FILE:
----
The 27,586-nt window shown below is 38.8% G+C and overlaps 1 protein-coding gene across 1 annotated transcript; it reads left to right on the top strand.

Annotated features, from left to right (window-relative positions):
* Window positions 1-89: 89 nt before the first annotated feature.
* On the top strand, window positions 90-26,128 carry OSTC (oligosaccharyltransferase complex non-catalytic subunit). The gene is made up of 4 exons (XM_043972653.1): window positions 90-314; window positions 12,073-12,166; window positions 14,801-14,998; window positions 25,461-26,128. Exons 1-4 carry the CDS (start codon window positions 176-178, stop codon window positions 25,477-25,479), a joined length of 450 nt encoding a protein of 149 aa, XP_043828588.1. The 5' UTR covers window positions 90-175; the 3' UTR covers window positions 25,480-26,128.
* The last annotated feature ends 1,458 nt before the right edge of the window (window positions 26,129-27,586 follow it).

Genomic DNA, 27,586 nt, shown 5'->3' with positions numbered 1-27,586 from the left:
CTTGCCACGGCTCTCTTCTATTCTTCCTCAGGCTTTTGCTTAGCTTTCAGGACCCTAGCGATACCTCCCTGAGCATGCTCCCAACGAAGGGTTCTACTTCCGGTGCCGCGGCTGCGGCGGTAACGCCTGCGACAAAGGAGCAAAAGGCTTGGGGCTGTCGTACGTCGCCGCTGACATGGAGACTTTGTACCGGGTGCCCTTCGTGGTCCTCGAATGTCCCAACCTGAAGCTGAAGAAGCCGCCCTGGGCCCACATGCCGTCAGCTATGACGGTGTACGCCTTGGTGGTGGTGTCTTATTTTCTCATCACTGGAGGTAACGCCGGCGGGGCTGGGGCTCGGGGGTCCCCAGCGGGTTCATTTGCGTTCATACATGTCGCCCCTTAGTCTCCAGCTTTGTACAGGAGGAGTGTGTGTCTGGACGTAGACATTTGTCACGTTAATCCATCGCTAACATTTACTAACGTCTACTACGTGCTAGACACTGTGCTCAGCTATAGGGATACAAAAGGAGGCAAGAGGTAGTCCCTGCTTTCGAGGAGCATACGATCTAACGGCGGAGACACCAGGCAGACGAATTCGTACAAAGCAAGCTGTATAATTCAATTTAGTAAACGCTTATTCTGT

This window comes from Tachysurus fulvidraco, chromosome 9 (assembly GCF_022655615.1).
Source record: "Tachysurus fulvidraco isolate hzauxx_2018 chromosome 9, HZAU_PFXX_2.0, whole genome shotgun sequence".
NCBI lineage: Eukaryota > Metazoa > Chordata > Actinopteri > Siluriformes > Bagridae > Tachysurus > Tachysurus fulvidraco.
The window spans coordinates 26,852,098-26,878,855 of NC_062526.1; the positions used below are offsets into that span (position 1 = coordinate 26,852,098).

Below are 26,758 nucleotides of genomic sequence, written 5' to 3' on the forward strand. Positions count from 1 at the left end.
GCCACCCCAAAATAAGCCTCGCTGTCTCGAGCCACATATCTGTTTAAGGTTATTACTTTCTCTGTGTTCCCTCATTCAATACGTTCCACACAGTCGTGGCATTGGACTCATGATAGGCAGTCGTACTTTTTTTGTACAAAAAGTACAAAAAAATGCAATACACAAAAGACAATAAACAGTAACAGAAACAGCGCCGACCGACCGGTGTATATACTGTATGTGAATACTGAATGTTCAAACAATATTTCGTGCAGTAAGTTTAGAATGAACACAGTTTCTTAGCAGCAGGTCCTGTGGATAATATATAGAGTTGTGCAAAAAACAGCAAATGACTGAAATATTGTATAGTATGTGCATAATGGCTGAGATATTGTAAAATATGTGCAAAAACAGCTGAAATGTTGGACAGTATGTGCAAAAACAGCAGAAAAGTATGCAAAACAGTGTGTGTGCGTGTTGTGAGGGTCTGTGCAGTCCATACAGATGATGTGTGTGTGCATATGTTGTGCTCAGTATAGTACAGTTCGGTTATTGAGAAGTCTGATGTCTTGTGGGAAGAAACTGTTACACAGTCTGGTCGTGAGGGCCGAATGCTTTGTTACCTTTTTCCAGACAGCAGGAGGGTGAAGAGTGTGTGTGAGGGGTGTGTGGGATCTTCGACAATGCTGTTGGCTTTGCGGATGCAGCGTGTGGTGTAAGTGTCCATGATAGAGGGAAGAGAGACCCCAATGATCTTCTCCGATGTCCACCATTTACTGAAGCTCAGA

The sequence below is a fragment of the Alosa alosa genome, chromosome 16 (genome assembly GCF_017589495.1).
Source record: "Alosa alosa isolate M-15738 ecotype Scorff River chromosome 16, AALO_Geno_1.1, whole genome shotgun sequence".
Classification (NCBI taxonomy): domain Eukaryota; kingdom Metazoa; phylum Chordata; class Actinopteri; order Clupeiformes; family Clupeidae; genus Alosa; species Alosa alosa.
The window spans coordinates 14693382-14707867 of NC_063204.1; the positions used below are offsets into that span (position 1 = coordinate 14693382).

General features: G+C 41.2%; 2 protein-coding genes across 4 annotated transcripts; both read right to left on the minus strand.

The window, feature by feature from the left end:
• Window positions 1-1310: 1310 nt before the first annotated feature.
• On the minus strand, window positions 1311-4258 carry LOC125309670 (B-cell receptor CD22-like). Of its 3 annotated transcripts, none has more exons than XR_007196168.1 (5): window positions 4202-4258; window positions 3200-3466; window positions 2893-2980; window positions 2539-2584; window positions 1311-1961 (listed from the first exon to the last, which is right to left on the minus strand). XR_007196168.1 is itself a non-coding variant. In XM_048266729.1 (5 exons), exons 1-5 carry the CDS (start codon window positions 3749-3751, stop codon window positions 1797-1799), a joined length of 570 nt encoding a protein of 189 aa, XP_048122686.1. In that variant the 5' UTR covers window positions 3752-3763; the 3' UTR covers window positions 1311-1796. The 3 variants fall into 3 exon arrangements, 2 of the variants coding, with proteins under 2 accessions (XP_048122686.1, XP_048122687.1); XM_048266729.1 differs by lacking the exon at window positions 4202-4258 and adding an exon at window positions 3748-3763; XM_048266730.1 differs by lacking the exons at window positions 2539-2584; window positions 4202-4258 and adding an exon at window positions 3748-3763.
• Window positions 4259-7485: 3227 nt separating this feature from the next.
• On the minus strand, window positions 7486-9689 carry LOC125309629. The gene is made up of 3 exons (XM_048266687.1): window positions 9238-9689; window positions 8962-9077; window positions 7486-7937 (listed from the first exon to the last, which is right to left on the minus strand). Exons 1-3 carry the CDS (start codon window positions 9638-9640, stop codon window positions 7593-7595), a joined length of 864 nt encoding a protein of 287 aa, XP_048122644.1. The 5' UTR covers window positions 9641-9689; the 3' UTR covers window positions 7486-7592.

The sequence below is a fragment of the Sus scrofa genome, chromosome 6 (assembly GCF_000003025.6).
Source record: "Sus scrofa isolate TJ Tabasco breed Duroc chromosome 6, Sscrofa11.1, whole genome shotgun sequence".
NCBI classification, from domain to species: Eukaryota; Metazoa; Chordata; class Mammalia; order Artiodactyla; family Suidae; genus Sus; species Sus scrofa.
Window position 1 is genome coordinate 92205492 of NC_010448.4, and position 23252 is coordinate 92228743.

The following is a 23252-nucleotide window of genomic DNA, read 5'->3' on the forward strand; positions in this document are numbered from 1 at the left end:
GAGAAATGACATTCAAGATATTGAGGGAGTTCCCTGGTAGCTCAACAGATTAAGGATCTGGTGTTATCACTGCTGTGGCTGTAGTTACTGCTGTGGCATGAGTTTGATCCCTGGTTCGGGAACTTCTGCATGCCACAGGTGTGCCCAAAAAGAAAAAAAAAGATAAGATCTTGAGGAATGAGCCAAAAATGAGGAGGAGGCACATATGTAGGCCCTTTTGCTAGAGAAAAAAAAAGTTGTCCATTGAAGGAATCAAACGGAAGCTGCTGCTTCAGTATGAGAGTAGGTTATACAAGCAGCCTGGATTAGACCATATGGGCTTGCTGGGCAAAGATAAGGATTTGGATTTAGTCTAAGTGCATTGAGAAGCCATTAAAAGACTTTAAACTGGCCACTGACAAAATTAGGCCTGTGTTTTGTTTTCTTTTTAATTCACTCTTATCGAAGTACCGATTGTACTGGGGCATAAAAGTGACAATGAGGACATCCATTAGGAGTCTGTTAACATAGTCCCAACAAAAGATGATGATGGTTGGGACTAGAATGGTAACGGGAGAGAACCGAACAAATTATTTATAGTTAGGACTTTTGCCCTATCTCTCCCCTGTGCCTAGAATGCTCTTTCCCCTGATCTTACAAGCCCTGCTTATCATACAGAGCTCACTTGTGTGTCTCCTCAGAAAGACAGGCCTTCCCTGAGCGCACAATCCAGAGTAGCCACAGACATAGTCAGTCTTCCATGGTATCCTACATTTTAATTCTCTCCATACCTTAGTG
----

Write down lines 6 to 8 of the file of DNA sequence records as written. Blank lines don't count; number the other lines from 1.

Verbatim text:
Genomic DNA, 27,586 nt, shown 5'->3' with positions numbered 1-27,586 from the left:
CTTGCCACGGCTCTCTTCTATTCTTCCTCAGGCTTTTGCTTAGCTTTCAGGACCCTAGCGATACCTCCCTGAGCATGCTCCCAACGAAGGGTTCTACTTCCGGTGCCGCGGCTGCGGCGGTAACGCCTGCGACAAAGGAGCAAAAGGCTTGGGGCTGTCGTACGTCGCCGCTGACATGGAGACTTTGTACCGGGTGCCCTTCGTGGTCCTCGAATGTCCCAACCTGAAGCTGAAGAAGCCGCCCTGGGCCCACATGCCGTCAGCTATGACGGTGTACGCCTTGGTGGTGGTGTCTTATTTTCTCATCACTGGAGGTAACGCCGGCGGGGCTGGGGCTCGGGGGTCCCCAGCGGGTTCATTTGCGTTCATACATGTCGCCCCTTAGTCTCCAGCTTTGTACAGGAGGAGTGTGTGTCTGGACGTAGACATTTGTCACGTTAATCCATCGCTAACATTTACTAACGTCTACTACGTGCTAGACACTGTGCTCAGCTATAGGGATACAAAAGGAGGCAAGAGGTAGTCCCTGCTTTCGAGGAGCATACGATCTAACGGCGGAGACACCAGGCAGACGAATTCGTACAAAGCAAGCTGTATAATTCAATTTAGTAAACGCTTATTCTGT

This window comes from Tachysurus fulvidraco, chromosome 9 (assembly GCF_022655615.1).